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European Alternatives » Denmark: report from a closed Schengen border

Jackson Oldfield is a Senior Project Manager at European Alternatives, overseeing the Citizen Rights programme. He was denied entry into Denmark from Germany due to his British passport.

In his State of the Union speech yesterday, Jean Claude Juncker outlined his plan for EU member states to take in 120,000 extra refugees. Angela Merkel warned it might not be ambitious enough, the UK's David Cameron distanced itself from the mechanism, deciding to take a paltry 4,000 extra Syrian refugees a year, and the media kept criticising the ever criticisable Orban.

But, while overshadowed by Juncker, Merkel, Cameron and Orban, an equally divisive, dangerous and disturbing power play was unfolding in Europe's north: Denmark closed it borders. Or rather, it closed its borders to all but its citizens and residents and the residents and citizens of its nearest neighbours - Sweden and Germany.

This is both a personal and impersonal account - I should say I too was one of those travelling from Germany to Denmark yesterday, but with the wrong passport (British) - but actually this is not an individual or isolated situation, but rather one that challenges the whole idea of the European Union and something we should all be concerned about.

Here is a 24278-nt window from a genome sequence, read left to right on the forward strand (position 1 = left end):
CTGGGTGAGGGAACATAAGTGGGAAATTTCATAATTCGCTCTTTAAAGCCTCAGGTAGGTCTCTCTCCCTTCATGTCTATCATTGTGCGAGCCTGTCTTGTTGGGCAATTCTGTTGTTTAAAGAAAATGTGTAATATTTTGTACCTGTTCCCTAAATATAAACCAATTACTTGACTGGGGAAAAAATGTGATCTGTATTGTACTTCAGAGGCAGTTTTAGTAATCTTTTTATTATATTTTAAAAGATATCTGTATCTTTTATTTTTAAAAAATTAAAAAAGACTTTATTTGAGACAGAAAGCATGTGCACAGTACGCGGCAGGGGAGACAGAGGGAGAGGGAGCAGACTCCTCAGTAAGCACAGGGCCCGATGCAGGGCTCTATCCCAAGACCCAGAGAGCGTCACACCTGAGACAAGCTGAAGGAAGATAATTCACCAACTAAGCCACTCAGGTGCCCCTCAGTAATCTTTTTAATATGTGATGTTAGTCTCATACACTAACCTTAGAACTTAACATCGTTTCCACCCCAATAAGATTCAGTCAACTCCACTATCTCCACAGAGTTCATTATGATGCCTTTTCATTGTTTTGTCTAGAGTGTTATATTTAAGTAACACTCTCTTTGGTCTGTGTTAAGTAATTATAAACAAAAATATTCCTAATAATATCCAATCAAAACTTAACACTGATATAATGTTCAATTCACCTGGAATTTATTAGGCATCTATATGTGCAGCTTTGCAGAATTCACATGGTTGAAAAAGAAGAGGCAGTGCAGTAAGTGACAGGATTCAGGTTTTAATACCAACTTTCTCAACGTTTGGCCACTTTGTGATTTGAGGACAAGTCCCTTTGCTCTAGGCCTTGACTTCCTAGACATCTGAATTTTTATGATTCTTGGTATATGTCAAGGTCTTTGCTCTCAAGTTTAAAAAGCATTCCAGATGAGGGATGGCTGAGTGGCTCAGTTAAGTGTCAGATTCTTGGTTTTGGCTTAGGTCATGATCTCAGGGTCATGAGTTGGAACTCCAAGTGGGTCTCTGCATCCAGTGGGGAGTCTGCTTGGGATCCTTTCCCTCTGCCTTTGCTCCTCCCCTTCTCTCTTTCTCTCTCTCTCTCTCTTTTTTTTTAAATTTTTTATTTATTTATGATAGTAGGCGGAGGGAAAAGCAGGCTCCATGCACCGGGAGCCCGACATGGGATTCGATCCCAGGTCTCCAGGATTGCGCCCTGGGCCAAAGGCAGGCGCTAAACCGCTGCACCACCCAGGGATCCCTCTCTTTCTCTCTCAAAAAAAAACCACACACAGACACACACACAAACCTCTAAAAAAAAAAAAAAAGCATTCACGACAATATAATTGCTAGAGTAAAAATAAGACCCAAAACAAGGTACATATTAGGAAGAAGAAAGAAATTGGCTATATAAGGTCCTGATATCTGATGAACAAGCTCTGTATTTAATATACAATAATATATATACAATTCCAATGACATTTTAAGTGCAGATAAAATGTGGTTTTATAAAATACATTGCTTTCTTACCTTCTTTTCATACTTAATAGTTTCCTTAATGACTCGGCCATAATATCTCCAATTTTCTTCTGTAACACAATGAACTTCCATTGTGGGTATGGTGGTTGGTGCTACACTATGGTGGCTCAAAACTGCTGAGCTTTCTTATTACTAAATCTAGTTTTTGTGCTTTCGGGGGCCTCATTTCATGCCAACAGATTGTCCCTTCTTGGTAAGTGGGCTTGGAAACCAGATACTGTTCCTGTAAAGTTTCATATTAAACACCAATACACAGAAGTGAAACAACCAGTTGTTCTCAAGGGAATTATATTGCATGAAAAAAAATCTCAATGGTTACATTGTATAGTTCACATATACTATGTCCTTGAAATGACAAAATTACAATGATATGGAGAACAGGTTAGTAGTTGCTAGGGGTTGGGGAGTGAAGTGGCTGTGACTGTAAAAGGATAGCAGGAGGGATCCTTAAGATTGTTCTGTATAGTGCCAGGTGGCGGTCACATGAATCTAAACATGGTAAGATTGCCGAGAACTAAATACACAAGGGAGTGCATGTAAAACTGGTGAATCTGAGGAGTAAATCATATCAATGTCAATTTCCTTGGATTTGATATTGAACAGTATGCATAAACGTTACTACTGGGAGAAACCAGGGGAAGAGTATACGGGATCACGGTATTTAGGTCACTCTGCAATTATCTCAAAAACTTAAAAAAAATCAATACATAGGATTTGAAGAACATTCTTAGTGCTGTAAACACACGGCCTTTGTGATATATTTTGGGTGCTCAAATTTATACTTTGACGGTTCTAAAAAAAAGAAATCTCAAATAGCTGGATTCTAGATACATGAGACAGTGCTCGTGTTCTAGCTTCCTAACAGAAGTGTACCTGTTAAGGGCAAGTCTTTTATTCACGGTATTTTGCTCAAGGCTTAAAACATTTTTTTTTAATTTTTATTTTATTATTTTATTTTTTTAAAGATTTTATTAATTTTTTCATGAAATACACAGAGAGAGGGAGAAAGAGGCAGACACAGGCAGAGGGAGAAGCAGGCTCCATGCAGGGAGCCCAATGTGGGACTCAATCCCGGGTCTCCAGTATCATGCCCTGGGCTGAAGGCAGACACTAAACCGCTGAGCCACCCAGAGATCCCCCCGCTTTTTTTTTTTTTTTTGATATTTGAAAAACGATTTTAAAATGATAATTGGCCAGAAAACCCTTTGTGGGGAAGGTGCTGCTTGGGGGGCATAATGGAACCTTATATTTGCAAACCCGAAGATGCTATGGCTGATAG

Why do I say this? First, the closure was apparently in response to Juncker's plan for refugees. The Swedish Government requested that Denmark stop letting asylum seekers directly through to Sweden and asked Denmark to instead process asylum claims in Denmark, in accordance with the Dublin rules. In a country where non-Danes have faced stigmatism from official sources for over a decade, the logical solution in the un-logic of xenophobia was for Denmark to close its borders.

by Katrin on Thu Sep 10th, 2015 at 05:44:08 AM EST
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